Though children said that, at first, they had worried being away from home and outdoors, once they had made their visit, most spoke warmly of their time at the farm – with two thirds of all children saying it made them happy.
Teachers, meanwhile, spoke of tangible learning experiences for their pupils, shifts in their perception – and of how the experience helped the children who took part become more accepting of one another.
Liz’s report – which was compiled with Harper Adams Visiting Scholar Claire Toogood – was presented to the charity earlier this month – the full report can be read here.
It draws upon the comments of both pupils and teachers to make recommendations to Farms for City Children about ways in which their programmes could be enhanced, policy recommendations for the National Curriculum, and a range of suggestions for further research.
She said, “So many positive comments and anecdotes were shared, and I feel this is a real credit to the job that the farm team does. There are such a wide range of benefits shown from this research, including wellbeing, understanding of agriculture, and the journey of food production.”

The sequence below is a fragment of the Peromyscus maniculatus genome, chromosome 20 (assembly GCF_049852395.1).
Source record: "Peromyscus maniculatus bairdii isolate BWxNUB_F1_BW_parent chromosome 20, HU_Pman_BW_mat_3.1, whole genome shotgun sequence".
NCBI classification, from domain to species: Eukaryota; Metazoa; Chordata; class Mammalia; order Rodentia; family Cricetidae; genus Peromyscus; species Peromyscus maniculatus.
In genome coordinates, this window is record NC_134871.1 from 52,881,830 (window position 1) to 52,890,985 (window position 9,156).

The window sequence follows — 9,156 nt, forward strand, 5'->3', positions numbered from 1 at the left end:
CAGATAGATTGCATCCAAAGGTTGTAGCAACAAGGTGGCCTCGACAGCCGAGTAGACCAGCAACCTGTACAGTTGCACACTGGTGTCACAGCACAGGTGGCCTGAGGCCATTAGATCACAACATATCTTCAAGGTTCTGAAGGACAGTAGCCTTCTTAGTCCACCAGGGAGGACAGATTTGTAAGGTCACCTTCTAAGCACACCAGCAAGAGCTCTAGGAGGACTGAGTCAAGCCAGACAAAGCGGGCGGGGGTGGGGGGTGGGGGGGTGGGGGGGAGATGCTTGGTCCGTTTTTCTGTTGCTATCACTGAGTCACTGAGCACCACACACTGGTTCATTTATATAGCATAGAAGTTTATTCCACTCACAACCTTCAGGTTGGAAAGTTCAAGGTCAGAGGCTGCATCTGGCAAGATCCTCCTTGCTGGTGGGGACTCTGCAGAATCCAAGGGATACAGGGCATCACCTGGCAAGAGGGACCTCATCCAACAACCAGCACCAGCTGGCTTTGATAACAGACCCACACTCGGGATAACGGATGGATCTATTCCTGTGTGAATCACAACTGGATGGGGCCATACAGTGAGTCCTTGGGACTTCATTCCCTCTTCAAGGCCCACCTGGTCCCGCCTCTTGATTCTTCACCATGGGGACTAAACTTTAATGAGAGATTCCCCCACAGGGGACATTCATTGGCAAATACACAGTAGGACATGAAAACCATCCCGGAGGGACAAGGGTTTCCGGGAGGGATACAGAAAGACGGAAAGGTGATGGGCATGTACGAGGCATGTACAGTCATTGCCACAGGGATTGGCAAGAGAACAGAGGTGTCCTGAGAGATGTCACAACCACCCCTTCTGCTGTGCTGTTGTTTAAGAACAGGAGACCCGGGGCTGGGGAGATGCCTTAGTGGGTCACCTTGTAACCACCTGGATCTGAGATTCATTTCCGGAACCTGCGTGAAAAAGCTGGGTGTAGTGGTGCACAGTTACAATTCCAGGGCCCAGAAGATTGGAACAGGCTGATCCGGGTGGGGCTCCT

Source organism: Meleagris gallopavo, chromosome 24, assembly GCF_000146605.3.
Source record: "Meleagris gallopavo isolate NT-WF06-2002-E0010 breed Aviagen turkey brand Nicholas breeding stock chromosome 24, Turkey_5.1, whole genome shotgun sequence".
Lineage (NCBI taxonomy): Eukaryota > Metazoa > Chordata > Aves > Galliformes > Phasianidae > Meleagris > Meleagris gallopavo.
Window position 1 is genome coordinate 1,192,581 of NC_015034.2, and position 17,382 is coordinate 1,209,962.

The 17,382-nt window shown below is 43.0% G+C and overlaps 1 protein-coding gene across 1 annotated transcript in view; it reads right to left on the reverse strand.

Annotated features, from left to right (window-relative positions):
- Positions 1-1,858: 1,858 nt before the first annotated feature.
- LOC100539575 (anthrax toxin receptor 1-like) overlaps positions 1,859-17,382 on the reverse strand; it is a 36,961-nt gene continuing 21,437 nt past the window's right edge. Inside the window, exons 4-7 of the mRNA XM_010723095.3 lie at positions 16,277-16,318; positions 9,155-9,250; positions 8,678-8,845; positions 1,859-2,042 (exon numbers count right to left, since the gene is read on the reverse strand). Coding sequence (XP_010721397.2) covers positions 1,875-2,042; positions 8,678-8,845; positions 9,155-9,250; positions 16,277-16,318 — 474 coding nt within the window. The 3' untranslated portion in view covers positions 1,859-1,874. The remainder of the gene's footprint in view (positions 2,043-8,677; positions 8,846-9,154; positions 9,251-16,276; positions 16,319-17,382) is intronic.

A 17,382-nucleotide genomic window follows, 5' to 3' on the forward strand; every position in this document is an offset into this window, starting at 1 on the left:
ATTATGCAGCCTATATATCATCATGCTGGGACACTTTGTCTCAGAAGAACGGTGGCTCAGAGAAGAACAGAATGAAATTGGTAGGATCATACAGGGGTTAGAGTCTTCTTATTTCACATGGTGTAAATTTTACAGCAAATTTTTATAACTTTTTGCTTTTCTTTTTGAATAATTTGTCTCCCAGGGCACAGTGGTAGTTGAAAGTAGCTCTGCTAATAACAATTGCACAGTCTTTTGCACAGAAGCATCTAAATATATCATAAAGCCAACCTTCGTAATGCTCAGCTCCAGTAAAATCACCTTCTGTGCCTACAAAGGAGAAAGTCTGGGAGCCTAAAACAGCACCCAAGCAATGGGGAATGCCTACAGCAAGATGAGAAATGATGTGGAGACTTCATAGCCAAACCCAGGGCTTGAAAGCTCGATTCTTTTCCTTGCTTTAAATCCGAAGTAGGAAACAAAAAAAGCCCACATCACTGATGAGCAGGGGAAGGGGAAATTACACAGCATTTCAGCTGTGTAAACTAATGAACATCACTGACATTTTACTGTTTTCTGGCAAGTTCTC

Farms for City Children Chief Executive Officer, Donna Marie Edmonds, said, “Liz’s research has been gratefully received by Farms for City Children.
“It asserts that a week of muck and magic on one of our heritage farms is highly impactful on children, young people and on their teachers. It increases learning and engagement; it improves connections and wellbeing, and it enhances a child’s sense of environmental citizenship.
“It is transformational, and the effect of the residential continues to impact upon the character and behaviour of the child long after they return to school.
“We are so thankful to Liz for the expert manner in which she conducted the research, for the support of Harper Adams University and for the generous funding of the Worshipful Company of Butchers who made this happen.”
Chris Wood, Master of the Worshipful Company of Butchers, added, “We are very supportive of the work of Farms for City Children because of the insight that the charity gives to inner city children to life on a real farm situation.
“We were not only delighted to support the research project at Harper Adams University but are also providing financial support to Farms for City Children as one of our nominated charities. As a livery we want to be at the heart of the meat industry and ensure meat has a place at the table as part of a balanced diet for children and adults alike.”
Liz concluded, “The benefits of visiting farms – and specifically a visit to Farms for City Children – are so far reaching. It gives the children a chance to explore a world they might otherwise never get the chance to see, alongside all kinds of personal development such as teamwork and resilience.
“I firmly believe all children should have the chance to understand not only where their food comes from but to spend time in the natural world. Ensuring all children have opportunities to interact with the natural world and farm life is so important.”